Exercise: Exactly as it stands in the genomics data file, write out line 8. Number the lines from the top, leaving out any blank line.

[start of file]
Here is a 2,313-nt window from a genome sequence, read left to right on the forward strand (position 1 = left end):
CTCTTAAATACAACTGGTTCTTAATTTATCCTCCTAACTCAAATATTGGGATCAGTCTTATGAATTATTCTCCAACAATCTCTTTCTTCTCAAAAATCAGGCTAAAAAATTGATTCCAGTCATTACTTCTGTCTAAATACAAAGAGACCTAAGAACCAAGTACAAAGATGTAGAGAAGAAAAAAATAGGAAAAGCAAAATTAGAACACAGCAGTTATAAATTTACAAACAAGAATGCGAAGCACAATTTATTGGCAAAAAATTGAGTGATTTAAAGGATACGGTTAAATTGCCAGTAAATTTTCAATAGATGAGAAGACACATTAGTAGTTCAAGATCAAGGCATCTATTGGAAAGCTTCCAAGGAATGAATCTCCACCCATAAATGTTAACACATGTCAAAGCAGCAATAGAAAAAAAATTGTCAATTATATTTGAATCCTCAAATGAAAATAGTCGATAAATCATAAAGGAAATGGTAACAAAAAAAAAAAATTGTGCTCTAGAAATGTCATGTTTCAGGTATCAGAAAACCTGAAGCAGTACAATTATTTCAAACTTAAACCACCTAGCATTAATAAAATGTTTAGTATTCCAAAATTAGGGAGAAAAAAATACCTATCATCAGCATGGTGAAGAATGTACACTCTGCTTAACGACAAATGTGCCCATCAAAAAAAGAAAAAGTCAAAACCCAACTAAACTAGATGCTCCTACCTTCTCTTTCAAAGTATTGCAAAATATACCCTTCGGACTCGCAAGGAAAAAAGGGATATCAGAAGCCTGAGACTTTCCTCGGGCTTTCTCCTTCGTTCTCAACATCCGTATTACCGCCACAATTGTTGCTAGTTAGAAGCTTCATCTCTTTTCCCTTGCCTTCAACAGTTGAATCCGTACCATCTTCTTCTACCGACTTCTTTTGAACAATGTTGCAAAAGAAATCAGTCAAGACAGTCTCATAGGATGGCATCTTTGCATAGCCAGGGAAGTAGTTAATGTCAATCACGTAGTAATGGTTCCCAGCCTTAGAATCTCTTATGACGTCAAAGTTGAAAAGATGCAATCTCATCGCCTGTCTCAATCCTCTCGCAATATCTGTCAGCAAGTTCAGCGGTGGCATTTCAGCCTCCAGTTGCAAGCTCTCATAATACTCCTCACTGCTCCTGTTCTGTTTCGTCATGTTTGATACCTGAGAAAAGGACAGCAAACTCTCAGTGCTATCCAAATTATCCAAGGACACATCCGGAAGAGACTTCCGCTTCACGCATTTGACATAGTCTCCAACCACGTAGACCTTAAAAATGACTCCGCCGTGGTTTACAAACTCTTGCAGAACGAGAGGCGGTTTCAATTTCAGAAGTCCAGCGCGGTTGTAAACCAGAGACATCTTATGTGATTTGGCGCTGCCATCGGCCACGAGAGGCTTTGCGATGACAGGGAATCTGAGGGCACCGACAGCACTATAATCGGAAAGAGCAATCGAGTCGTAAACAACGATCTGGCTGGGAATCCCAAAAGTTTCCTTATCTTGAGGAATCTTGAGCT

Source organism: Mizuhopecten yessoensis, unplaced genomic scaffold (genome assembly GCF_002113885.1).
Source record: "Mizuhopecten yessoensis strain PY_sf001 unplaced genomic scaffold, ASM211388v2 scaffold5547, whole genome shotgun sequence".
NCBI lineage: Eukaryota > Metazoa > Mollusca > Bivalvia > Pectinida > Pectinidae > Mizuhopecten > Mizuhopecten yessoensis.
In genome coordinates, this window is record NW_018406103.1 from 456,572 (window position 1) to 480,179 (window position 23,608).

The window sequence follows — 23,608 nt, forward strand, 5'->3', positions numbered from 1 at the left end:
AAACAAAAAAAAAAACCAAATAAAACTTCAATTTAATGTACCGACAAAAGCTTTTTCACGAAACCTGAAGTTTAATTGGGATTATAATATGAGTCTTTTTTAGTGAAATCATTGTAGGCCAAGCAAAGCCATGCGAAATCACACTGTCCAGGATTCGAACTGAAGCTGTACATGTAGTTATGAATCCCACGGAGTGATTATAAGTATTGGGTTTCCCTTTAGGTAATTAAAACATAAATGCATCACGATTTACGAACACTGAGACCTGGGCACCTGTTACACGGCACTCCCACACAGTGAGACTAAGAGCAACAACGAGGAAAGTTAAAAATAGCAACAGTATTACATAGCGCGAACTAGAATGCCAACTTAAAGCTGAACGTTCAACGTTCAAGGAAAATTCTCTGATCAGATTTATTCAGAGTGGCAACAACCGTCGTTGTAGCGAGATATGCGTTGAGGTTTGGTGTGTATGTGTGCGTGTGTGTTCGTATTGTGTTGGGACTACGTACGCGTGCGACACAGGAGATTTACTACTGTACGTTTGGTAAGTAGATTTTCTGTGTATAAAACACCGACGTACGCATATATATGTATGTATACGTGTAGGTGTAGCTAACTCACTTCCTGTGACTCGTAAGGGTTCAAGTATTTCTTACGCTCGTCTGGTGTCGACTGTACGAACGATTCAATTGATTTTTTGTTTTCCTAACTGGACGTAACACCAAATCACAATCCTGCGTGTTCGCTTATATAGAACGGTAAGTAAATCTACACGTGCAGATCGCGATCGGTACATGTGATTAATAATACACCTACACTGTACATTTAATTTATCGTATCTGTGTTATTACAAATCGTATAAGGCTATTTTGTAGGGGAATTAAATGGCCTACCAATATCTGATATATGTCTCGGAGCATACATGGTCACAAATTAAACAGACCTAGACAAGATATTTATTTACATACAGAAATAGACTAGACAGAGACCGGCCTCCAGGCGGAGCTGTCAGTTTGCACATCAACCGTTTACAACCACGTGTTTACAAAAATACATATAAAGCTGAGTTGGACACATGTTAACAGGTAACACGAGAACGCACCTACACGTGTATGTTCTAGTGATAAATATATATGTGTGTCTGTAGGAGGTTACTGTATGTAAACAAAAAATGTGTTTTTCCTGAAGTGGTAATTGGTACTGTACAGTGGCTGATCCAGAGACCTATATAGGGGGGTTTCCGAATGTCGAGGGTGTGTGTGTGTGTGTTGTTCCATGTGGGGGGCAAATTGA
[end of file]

AAACAAAAAAAAAAACCAAATAAAACTTCAATTTAATGTACCGACAAAAGCTTTTTCACGAAACCTGAAGTTTAATTGGGATTATAATATGAGTCTTTTTTAGTGAAATCATTGTAGGCCAAGCAAAGCCATGCGAAATCACACTGTCCAGGATTCGAACTGAAGCTGTACATGTAGTTATGAATCCCACGGAGTGATTATAAGTATTGGGTTTCCCTTTAGGTAATTAAAACATAAATGCATCACGATTTACGAACACTGAGACCTGGGCACCTGTTACACGGCACTCCCACACAGTGAGACTAAGAGCAACAACGAGGAAAGTTAAAAATAGCAACAGTATTACATAGCGCGAACTAGAATGCCAACTTAAAGCTGAACGTTCAACGTTCAAGGAAAATTCTCTGATCAGATTTATTCAGAGTGGCAACAACCGTCGTTGTAGCGAGATATGCGTTGAGGTTTGGTGTGTATGTGTGCGTGTGTGTTCGTATTGTGTTGGGACTACGTACGCGTGCGACACAGGAGATTTACTACTGTACGTTTGGTAAGTAGATTTTCTGTGTATAAAACACCGACGTACGCATATATATGTATGTATACGTGTAGGTGTAGCTAACTCACTTCCTGTGACTCGTAAGGGTTCAAGTATTTCTTACGCTCGTCTGGTGTCGACTGTACGAACGATTCAATTGATTTTTTGTTTTCCTAACTGGACGTAACACCAAATCACAATCCTGCGTGTTCGCTTATATAGAACGGTAAGTAAATCTACACGTGCAGATCGCGATCGGTACATGTGATTAATAATACACCTACACTGTACATTTAATTTATCGTATCTGTGTTATTACAAATCGTATAAGGCTATTTTGTAGGGGAATTAAATGGCCTACCAATATCTGATATATGTCTCGGAGCATACATGGTCACAAATTAAACAGACCTAGACAAGATATTTATTTACATACAGAAATAGACTAGACAGAGACCGGCCTCCAGGCGGAGCTGTCAGTTTGCACATCAACCGTTTACAACCACGTGTTTACAAAAATACATATAAAGCTGAGTTGGACACATGTTAACAGGTAACACGAGAACGCACCTACACGTGTATGTTCTAGTGATAAATATATATGTGTGTCTGTAGGAGGTTACTGTATGTAAACAAAAAATGTGTTTTTCCTGAAGTGGTAATTGGTACTGTACAGTGGCTGATCCAGAGACCTATATAGGGGGGTTTCCGAATGTCGAGGGTGTGTGTGTGTGTGTTGTTCCATGTGGGGGGCAAATTGA